1. This is a revision petition to revise the decree of a Small Cause suit before the Small Cause Judge of Trichinopoly. The petitioner was the tenant of the respondent under a lease of certain lands in the Trichinopoly District for 7 years from the 15th July, 1922, at Rs. 350 a year, the rent being payable on 15th January each year. The Petitioner went into possession and in October, 1924, as is well-known, owing to the devastating floods in the Trichinopoly District the land was severely injured, that is to say, the irrigating sources were impaired and the land was silted up. The petitioner seems to have made some representations to the landlords in respect of this damage to the land, but he paid the rent as usual on the 25th January, 1925. The landlords are said to have promised to do certain repairs to the land which it is said would cost about Rs. 400. The landlords did not do the repairs The tenant, however, occupied the land till May 1926 when he definitely threw up the lease and vacated the land which the landlord gave to somebody else.
2. The petitioner contends that under the analogy of Section 108 of the Transfer of Property Act it ought to have been held that by reason of this flood which rendered the lands substantially unfit for the purpose for which it was let, the lessee should be entitled to treat the lease void. Unfortunately for him, Section 117 renders this provision inapplicable to the present case. But it is said that the section ought to be applied on the analogy of Srinivasa Aiyangar v. Rangaswami Aiyangar 25 Ind. Cas. 812, a of Sir John Wallis, Officiating Chief Justice, and Seshagiri Iyer, J., to the effect that Section 108 (c) of the Transfer of Property Act as to quiet enjoyment though not applicable to agricultrual leases should be followed in the case of such leases That covenant, of course, simply extends to the acts of the lessor and those claiming under him and cannot, in my opinion, help the case of the petitioner here.
3. Then it is said that the petitioner is entitled to refuse to pay rent on the ground that what he contracted for has been destroyed under Section 56 of the Contract Act. This is not so because it seems to me on reading the evidence through which I have been taken at great length that the land could have been put perfectly right by an expenditure of Rs. 400.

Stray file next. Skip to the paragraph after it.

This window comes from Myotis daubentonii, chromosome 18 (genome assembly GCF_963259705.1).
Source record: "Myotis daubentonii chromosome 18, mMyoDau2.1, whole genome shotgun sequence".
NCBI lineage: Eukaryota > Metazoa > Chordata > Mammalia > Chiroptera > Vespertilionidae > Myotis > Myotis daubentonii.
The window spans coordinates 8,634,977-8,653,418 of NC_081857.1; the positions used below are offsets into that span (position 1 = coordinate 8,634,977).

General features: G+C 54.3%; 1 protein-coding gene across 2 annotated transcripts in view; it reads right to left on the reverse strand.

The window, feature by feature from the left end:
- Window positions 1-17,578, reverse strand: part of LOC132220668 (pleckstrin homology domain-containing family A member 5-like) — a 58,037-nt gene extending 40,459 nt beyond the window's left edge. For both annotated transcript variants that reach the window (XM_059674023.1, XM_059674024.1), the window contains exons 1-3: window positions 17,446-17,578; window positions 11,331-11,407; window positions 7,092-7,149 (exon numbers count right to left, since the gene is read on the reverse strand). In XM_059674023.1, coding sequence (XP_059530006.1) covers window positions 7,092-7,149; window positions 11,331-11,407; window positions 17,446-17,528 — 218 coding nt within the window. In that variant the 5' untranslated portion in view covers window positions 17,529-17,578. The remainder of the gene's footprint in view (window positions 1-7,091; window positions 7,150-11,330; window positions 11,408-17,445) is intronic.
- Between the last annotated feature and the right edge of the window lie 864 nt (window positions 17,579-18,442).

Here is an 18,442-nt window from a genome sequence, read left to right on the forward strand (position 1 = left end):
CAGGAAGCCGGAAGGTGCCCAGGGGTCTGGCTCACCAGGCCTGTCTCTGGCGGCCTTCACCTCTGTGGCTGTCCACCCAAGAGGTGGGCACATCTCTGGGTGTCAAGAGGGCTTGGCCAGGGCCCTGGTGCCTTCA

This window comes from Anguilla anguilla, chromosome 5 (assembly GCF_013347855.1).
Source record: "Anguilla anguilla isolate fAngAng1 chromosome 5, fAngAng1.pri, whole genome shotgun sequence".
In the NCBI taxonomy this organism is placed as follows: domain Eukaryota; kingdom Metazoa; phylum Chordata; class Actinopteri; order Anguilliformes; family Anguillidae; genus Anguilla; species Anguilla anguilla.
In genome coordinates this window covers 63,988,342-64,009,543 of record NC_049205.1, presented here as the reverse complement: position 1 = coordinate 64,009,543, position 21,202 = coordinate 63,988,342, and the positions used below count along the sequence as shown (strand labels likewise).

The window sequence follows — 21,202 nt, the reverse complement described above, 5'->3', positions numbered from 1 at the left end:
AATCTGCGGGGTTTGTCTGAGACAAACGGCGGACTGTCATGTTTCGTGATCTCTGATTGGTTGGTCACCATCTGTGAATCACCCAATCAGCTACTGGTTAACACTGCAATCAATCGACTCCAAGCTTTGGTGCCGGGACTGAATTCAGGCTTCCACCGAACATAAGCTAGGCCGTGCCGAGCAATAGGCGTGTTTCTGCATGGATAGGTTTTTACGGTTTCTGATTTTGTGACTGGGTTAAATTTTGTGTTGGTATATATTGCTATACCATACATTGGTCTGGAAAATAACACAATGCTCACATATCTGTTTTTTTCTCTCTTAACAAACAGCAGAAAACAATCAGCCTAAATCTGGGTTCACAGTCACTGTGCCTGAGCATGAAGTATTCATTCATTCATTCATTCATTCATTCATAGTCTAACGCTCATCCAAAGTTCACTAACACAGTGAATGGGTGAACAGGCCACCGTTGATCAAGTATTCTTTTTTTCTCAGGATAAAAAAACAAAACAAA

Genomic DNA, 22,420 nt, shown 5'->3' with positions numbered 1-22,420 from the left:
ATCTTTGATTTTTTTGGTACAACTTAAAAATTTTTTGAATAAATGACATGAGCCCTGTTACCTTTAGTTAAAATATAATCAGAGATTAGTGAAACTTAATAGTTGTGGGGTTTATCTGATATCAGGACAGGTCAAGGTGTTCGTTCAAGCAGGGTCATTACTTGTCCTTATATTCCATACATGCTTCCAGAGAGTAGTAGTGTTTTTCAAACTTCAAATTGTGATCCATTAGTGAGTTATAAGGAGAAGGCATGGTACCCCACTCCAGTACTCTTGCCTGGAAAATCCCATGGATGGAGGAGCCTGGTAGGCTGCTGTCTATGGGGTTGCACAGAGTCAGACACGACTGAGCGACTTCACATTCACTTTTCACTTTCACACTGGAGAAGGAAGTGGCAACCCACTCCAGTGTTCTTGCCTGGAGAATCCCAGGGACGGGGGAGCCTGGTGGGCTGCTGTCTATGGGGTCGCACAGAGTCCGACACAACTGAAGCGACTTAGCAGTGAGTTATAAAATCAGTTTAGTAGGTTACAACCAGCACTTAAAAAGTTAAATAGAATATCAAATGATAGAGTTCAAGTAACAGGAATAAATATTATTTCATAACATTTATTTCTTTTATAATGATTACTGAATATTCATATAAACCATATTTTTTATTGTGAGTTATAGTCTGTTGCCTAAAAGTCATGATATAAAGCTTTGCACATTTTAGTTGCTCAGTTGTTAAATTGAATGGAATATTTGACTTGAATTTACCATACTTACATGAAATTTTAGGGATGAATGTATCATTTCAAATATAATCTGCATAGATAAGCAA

4. A custom was pleaded, namely, that the plaintiffs, the landlords, were bound to remove the silt as a customary obligation and the Judge has held that no such customary obligation has been clearly proved.
5. Another custom seems to have been established and that is this. The witnesses say that if the landlords do not do the necessary repairs, then the lessees could leave the land. This appears to be a great advantage to the tenant who wants to throw up the lease apparently without objection and quit the land in the middle of his tenancy. It seems to me that having paid his rent in January, 1925, though it is suggested that it was paid under protest, I do not think the protest really amounts to a protest in 'law the petitioner has put himself out of Court.
6. The petitioner further contends that the plaintiffs having forfeited the right to claim for the year 1926 inasmuch as the petitioner went out in May 1926 and the landlords immediately allowed somebody else to come in, it does not seem to be quite fair that the lessee should be asked to pay for May and June, 1926. But the rent is an annual rent and Dot a monthly rent. Further, it is due on the 15th of January and, as the learned Judge points out, there would be no crop on the land during the hot months of May and June until the next cultivation season comes round in July. It seems to me that in such circumstances he is liable to pay for the complete year as the rent is annual and not sub-divided.
7. There is no ground to revise the decree of the Small Cause Judge, the civil revision petition is dismissed with costs.